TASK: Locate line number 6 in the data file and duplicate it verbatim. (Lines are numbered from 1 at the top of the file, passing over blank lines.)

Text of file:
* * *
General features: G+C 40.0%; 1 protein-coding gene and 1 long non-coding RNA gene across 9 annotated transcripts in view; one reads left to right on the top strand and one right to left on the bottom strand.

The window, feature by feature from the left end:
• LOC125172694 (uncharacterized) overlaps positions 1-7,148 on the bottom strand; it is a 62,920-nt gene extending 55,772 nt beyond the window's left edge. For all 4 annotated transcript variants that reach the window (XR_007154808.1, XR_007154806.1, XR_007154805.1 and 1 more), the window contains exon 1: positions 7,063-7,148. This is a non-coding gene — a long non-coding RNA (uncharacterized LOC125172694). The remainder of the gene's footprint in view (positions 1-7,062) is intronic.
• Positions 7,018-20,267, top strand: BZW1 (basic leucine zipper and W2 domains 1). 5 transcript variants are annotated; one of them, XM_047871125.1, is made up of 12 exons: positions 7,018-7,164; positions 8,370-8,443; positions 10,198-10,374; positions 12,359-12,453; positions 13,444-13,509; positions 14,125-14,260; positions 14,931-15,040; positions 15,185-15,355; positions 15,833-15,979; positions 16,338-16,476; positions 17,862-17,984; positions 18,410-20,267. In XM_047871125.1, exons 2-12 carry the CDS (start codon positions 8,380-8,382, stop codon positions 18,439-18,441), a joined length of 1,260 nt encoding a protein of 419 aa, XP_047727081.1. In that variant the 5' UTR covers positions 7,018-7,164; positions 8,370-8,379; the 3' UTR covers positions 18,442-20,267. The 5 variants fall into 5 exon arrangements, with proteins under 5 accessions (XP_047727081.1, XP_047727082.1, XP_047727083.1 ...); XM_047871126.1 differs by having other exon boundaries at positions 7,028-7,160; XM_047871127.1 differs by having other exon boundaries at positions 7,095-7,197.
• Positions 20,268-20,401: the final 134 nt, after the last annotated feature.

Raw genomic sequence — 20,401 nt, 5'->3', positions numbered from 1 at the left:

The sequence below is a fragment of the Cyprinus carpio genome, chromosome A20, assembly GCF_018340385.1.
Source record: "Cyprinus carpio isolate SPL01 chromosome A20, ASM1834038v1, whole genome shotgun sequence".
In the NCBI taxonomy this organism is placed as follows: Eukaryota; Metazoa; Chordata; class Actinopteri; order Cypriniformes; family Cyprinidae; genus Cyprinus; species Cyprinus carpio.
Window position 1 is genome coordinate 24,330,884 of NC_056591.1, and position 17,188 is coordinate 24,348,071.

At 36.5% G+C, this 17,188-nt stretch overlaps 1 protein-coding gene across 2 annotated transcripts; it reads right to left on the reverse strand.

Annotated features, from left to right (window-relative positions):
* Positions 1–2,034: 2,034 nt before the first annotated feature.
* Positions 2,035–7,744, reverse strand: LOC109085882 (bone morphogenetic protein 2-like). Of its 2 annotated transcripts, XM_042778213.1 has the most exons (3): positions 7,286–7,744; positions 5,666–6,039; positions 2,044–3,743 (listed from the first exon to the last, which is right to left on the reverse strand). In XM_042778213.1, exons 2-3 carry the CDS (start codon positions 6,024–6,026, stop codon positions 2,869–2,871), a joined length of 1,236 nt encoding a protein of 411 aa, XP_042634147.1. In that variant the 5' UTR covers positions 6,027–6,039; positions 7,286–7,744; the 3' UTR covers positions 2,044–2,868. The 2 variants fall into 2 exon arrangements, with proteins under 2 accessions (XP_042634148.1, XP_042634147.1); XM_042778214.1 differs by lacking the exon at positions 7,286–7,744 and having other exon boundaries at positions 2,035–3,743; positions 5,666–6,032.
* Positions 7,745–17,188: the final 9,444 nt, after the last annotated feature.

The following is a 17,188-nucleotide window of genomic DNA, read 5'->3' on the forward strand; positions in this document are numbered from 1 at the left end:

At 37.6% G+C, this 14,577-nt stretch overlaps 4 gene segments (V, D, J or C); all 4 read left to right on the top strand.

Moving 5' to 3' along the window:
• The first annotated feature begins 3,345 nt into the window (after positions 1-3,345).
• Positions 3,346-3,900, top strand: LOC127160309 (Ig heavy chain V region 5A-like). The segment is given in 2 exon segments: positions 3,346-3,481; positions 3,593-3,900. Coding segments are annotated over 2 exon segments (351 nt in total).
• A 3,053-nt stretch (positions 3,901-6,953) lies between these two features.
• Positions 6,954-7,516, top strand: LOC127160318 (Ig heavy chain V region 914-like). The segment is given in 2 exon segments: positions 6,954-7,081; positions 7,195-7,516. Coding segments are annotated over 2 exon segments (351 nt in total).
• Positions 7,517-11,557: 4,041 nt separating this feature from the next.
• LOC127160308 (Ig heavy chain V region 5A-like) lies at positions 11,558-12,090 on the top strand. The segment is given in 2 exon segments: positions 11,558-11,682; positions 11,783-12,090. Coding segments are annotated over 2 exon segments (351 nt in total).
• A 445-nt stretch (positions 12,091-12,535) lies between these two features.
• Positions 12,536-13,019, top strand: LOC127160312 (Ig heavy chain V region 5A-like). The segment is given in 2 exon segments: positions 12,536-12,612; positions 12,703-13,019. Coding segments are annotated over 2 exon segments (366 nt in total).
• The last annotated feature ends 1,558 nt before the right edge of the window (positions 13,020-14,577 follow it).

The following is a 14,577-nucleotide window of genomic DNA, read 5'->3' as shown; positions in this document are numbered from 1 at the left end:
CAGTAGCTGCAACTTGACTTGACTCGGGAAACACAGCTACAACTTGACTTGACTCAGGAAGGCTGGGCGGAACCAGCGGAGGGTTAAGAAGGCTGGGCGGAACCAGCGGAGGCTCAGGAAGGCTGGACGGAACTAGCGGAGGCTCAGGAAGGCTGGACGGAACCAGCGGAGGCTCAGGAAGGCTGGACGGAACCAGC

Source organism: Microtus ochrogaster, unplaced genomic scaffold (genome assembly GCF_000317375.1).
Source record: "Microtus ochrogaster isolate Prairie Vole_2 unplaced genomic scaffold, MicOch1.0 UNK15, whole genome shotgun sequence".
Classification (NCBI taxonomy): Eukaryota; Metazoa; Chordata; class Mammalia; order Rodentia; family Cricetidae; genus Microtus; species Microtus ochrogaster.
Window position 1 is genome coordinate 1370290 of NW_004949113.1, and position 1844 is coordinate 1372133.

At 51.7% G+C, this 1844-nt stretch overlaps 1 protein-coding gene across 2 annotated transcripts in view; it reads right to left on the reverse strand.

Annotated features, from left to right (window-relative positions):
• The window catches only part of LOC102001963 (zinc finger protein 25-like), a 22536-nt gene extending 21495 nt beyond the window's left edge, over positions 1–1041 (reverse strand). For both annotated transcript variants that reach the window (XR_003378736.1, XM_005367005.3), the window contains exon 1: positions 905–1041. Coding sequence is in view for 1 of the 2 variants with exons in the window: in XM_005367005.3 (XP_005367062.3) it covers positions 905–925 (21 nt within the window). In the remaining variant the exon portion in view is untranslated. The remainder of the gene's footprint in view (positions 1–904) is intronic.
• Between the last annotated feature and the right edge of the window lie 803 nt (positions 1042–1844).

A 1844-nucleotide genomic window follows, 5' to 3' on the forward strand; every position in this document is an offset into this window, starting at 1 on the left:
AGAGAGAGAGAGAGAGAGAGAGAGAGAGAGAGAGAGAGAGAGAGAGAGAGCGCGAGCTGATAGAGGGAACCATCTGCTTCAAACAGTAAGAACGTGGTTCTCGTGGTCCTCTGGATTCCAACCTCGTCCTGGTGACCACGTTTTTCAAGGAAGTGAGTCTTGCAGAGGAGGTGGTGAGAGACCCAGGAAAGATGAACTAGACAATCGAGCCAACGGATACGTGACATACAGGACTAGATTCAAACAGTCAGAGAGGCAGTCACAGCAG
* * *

Raw genomic sequence — 20,401 nt, 5'->3', positions numbered from 1 at the left: